“But most people who buy organics do so because they understand that organics are about production values,” Nestle wrote. “As I said, if they are more nutritious, it’s a bonus, but there are plenty of other good reasons to prefer them.”

To critics who are not convinced that the extra antioxidants make a meaningful difference, Benbrook said, “Notice that they didn’t say, ‘The science says it does not.’ They’re saying that it’s an open question.”

He acknowledged that other aspects of the diet will alter the response of an individual.

“With people who are eating their recommended six to eight servings of fruits and vegetables and are getting adequate antioxidants, another 20 percent isn’t going to make a big difference for them,” he said. “But people who are only getting two servings of fruits and vegetables and are probably getting less than half of their optimum daily antioxidant intake, a 20- to 40-percent increase for those individuals is going to translate into health benefits down the road.”

© Food Safety News
  • pawpaw

    As a certified organic producer, I’m obligated to follow my whole-farm plan, monitored through yearly, onsite inspections. Including maintenance of wildlife habitat, limiting nutrient loss thru erosion or runoff, planting for pollinator health and diversity, steps to build and maintain soil including soil organic matter (sequestered carbon), etc.

    Some of my customers choose organic foods to support these land stewardship choices. So even if there were NO measurable nutritional differences between foods, to quote Wendell Berry “How we eat determines, to a considerable extent, how the world is used.”

    But increased dietary antioxidants are nothing to sneeze at, esp. the chemopreventative effects on colon and other digestive tract cancers. This reference, though dated, is a good overview of work published in the journal “Nutrition and Cancer”. http://researchnews.osu.edu/archive/brberry.htm
    Easy to google recent work on the chemopreventative effects of antioxidant compounds in fruits and veggies.

  • Stan

    I thought there was another study not long ago which said just the opposite of these results.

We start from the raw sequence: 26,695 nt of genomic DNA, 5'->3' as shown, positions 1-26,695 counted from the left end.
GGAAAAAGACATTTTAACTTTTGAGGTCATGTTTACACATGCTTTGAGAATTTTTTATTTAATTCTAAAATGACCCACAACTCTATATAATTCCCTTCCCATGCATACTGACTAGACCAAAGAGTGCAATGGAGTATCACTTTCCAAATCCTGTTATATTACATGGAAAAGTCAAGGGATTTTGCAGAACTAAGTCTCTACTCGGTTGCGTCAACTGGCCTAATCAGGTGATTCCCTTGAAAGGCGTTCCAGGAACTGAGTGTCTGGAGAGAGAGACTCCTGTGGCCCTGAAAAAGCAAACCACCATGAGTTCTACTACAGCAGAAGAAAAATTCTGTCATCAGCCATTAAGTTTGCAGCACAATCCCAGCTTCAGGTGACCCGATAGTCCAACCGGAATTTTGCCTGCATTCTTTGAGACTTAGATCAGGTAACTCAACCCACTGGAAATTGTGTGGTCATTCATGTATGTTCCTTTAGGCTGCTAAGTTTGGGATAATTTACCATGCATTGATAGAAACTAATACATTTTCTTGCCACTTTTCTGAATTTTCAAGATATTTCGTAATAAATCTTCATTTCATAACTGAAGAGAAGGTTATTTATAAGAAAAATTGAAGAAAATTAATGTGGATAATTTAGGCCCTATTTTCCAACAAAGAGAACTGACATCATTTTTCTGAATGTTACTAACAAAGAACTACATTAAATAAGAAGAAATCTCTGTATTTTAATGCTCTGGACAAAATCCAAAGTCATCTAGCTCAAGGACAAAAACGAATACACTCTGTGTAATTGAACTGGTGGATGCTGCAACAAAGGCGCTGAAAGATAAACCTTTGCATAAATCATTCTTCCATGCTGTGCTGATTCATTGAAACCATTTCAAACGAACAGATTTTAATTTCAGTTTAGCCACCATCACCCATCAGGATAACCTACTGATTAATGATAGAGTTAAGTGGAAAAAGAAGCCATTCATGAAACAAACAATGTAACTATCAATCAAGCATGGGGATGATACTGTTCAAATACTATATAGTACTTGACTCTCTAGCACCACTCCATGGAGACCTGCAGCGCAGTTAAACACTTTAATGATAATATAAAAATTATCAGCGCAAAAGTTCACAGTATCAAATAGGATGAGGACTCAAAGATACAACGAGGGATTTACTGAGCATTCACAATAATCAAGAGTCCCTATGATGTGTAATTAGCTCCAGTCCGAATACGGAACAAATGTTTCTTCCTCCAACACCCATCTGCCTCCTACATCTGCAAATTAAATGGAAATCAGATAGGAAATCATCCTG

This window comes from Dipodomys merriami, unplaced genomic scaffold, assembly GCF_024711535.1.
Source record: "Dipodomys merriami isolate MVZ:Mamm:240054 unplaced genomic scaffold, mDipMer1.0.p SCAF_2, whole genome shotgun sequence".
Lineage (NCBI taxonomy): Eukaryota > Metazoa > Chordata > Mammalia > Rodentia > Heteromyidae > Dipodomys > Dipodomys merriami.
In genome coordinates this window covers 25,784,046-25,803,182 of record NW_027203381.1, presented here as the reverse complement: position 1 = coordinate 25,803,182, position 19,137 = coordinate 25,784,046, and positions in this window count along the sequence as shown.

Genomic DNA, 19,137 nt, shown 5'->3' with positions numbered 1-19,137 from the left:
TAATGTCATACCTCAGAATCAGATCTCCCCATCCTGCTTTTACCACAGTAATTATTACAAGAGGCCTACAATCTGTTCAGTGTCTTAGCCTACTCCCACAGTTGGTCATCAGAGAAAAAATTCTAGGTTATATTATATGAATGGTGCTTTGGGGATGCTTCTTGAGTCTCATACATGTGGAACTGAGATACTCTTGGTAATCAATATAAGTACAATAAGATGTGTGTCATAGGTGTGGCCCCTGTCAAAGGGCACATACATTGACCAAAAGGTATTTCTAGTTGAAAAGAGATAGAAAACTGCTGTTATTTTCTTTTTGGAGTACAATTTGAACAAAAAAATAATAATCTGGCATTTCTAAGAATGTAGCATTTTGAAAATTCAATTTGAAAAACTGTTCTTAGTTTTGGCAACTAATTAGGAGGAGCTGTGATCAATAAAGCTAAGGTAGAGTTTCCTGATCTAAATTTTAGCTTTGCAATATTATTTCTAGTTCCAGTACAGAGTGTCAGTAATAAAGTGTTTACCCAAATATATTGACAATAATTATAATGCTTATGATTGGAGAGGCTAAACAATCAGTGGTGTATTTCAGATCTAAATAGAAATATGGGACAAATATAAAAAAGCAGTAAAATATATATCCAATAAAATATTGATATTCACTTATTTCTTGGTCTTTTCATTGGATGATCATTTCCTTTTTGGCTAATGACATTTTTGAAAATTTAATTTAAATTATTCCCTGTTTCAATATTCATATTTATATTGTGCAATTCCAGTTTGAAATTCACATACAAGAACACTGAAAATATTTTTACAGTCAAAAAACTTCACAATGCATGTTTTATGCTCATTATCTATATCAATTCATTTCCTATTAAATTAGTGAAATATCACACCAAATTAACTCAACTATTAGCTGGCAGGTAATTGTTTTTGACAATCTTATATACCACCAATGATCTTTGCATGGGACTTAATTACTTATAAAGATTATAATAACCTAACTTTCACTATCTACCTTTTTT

• mec

      you must have seen the lamestream propaganda,i have never heard that.

      • Joe Blow

        @mec…directly from this article. So much for “lamestream propaganda”.

        “The findings contradict a 2009 study commissioned by the UK Food
        Standards Agency which found there were no substantial differences or
        significant nutritional benefits from organic food.”

        • mec

          i noticed the difference in grapefruits and apples the most,also cherries,conventional grown food is never juicy,just dry.and it doesnt cost more in many cases.

      • mdolan

        You may want to know about another study by an independent team of scientists from Stanford published in 2012. ( http://annals.org/article.aspx?articleID=1355685). This study found no difference between conventional and organic foods. But, if you love organic and think it’s better, by all means, please eat it. Just don’t eat fewer fruits and vegetables because you can’t always find an organic option or you can’t afford it. The best thing people can do for good health is eat more fruits and vegetables — either conventional or organic. Period. If more people did this there would be fewer incidents of cancer, heart disease and obesity.

  • Joe Blow

    “Certainly, raising unnecessary concern among consumers about the safety
    of either system is not beneficial. Pitting one system against the
    other does not drive increased consumption of fruits and vegetables,
    which is what we need to be doing.”

    Exactly…this is what everyone should be focused on; not organic versus conventional. Eat more fruits and veggies in general.

  • KennethKendrick

    When I worked for Peanut Corp, and we know what a disaster that was, the TX dept of Agriculture gave organic certification to them, but to me the process was a joke anyway. You blew off the equipment that processed non organic food with an air hose, then put the organic through. I do not believe that got rid of any chemical residue. The standards to calls something organic are not really effective, and the Salmonella may have started from Chinese Organic Peanuts, but you could still label them as organic. Until we get food safe, I am still for GMO labeling, organic certification, but imho we are not at a point of overall food safety, PCA that both organic and non, is an example of that.